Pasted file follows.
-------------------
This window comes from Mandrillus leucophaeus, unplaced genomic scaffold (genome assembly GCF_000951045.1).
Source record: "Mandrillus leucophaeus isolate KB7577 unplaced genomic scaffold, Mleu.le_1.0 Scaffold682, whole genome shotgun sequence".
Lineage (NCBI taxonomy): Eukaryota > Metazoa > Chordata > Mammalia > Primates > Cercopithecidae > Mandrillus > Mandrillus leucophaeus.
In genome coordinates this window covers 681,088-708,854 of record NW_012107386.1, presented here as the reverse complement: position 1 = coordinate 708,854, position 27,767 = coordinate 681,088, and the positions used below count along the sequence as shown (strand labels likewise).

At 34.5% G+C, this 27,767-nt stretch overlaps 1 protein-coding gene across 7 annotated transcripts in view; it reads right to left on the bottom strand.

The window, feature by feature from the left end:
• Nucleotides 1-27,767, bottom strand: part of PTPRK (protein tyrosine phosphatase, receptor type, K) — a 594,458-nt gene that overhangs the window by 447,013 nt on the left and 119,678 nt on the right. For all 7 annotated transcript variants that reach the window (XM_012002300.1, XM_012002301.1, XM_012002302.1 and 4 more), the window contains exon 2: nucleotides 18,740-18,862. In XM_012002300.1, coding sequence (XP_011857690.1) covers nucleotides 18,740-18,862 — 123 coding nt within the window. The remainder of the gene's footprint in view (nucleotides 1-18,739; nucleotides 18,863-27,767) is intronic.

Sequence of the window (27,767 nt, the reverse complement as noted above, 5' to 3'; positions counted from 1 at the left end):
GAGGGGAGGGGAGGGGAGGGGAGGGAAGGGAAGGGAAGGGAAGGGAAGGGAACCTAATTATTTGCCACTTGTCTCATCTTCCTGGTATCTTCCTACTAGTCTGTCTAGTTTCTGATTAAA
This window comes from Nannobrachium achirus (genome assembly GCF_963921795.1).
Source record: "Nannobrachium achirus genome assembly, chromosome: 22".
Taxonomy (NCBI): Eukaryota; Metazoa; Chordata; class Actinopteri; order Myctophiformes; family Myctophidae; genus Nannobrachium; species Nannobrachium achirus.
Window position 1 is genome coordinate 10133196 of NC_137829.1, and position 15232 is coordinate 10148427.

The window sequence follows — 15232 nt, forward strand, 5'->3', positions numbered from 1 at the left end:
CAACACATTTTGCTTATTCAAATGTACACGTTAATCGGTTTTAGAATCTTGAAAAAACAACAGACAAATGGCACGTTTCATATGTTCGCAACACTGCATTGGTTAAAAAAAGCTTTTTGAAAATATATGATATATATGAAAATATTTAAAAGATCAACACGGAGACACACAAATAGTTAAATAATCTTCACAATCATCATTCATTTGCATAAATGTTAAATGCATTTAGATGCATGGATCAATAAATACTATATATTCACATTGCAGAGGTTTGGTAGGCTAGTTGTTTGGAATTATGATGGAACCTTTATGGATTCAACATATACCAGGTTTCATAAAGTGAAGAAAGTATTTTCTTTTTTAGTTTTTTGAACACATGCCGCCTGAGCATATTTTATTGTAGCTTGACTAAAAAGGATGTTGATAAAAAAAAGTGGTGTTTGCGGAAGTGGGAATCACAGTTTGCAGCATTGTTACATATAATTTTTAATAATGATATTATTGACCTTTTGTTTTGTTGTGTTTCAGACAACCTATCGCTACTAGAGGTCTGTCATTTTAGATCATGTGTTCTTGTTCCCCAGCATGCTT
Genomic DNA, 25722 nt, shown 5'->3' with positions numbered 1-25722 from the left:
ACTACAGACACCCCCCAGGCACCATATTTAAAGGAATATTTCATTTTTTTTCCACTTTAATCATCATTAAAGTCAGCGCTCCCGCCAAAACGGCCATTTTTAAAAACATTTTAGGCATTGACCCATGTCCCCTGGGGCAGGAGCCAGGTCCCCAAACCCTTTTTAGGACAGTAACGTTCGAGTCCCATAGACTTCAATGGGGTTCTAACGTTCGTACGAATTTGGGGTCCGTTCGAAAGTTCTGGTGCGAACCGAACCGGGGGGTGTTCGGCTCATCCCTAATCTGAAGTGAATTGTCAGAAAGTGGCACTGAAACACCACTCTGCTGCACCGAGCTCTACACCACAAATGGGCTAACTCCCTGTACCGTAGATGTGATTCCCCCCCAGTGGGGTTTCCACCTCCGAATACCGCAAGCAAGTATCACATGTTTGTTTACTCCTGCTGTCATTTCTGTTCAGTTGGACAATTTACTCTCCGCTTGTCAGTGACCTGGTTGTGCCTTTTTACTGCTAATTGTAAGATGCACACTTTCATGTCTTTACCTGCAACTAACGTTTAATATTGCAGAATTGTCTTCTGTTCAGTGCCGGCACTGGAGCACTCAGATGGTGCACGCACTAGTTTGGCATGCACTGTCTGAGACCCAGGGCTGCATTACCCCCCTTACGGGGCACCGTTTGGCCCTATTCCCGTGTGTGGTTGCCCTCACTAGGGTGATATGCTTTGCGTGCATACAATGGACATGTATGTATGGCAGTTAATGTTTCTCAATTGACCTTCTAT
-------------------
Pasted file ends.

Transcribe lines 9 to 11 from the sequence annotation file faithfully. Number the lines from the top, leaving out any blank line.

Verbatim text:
GAGGGGAGGGGAGGGGAGGGGAGGGAAGGGAAGGGAAGGGAAGGGAAGGGAACCTAATTATTTGCCACTTGTCTCATCTTCCTGGTATCTTCCTACTAGTCTGTCTAGTTTCTGATTAAA
This window comes from Nannobrachium achirus (genome assembly GCF_963921795.1).
Source record: "Nannobrachium achirus genome assembly, chromosome: 22".